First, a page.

The defense cuts -- along with an additional $600 billion in reductions to domestic spending -- were part of the "sequestration" that was meant to encourage the Deficit Super Committee to strike a deal on cutting by at least $1.2 trillion over 10 years. It failed. And Republicans, after initially signing off on the cuts, now say they're unacceptable.

Not so fast, say Dems.

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"Where is your heart?" cried Rep. Bill Pascrell (D-NJ). "Have you no heart?"

Despite the congressman's plaintive objections during Wednesday's House debate, his Republican colleagues passed a bill 267-159 to repeal the ill-fated CLASS Act. The Community Living Assistance Services and Supports program, championed by the late Ted Kennedy, aimed to provide a long-term care insurance program. Wednesday's party-line vote deepens a partisan stalemate over how to fill that major hole in the U.S. health care system, as the legislation now goes to the Senate where it's expected to perish.

The impasse in a nutshell: The Obama administration conceded last October that it saw no viable path to implement CLASS within its statute, citing financial solvency problems. But the President and his Democratic allies oppose repealing the program and would rather repair it. Republicans, who decry CLASS as costly, unworkable and predicated on a budget gimmick, have no intention of letting that happen. They're insisting on outright repeal and say Congress must start from scratch on the long-term care problem -- although they haven't yet offered an alternative.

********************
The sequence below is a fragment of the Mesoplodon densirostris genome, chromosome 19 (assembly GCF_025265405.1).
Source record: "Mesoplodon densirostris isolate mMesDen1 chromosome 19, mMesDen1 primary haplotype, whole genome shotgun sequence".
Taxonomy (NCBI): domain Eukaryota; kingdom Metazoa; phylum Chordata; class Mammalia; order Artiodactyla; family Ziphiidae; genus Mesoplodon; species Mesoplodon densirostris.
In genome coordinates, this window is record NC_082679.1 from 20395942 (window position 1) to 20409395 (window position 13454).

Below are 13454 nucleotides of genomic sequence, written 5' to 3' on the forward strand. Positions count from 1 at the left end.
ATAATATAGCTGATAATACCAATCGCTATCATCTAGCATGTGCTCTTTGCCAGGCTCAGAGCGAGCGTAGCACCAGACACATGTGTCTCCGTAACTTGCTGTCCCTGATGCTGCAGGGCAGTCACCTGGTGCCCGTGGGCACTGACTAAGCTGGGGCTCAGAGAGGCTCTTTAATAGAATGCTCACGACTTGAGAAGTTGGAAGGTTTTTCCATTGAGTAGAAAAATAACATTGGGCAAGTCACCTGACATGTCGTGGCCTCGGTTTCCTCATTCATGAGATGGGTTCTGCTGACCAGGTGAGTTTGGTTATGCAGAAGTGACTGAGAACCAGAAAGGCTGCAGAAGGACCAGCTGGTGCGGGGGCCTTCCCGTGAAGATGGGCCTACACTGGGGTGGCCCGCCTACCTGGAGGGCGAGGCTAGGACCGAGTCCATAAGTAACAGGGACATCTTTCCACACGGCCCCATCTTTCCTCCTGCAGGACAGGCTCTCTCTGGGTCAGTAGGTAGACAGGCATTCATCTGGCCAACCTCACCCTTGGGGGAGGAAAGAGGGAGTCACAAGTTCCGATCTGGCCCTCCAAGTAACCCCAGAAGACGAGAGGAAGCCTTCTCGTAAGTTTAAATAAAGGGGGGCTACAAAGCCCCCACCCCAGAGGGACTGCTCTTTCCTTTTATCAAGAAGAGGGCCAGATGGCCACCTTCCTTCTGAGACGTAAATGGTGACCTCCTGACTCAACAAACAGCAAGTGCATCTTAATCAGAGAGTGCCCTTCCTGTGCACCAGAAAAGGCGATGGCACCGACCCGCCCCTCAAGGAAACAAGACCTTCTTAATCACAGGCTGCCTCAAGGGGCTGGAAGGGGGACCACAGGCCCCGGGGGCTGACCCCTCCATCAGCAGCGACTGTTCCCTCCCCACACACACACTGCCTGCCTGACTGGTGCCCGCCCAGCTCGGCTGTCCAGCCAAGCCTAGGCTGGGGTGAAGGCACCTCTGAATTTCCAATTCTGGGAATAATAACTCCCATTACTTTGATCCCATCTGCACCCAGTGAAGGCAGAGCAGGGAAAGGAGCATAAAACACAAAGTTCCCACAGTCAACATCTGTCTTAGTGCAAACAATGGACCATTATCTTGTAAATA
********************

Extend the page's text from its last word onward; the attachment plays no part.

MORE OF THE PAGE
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The Obama administration announced Wednesday that the Medicare Advantage program, which allows seniors to receive health coverage through a private insurer, is enjoying lower costs and more customers as a result of the health care reform law.

Medicare Advantage enrollment has risen 10 percent over the last year while average premiums have fallen by 7 percent, said Health and Human Services Secretary Kathleen Sebelius. She also pointed out that similar improvements were seen the previous year.

The figures bolster President Obama's defense of his signature achievement, and for Democrats it has the added bonus of refuting earlier Republican warnings that "Obamacare" would gravely undermine the choice provisions in Medicare.

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The U.S. economy will suffer over the next few years as a result of fiscal austerity measures including the recent spate of spending cuts, according to the Congressional Budget Office's latest forecast issued Tuesday.

Economic growth and the employment rate will be reduced for many years to come as a result of the August debt limit law's steep $2.4 trillion in spending cuts and expiration of expiring tax provisions including the Bush-era tax cuts, the budget office report concluded.

To illustrate this point, CBO made separate projections pegged to two baselines -- current law, in which the spending cuts and tax increases go into effect, and an alternative fiscal scenario in which these fiscal policy changes are voided.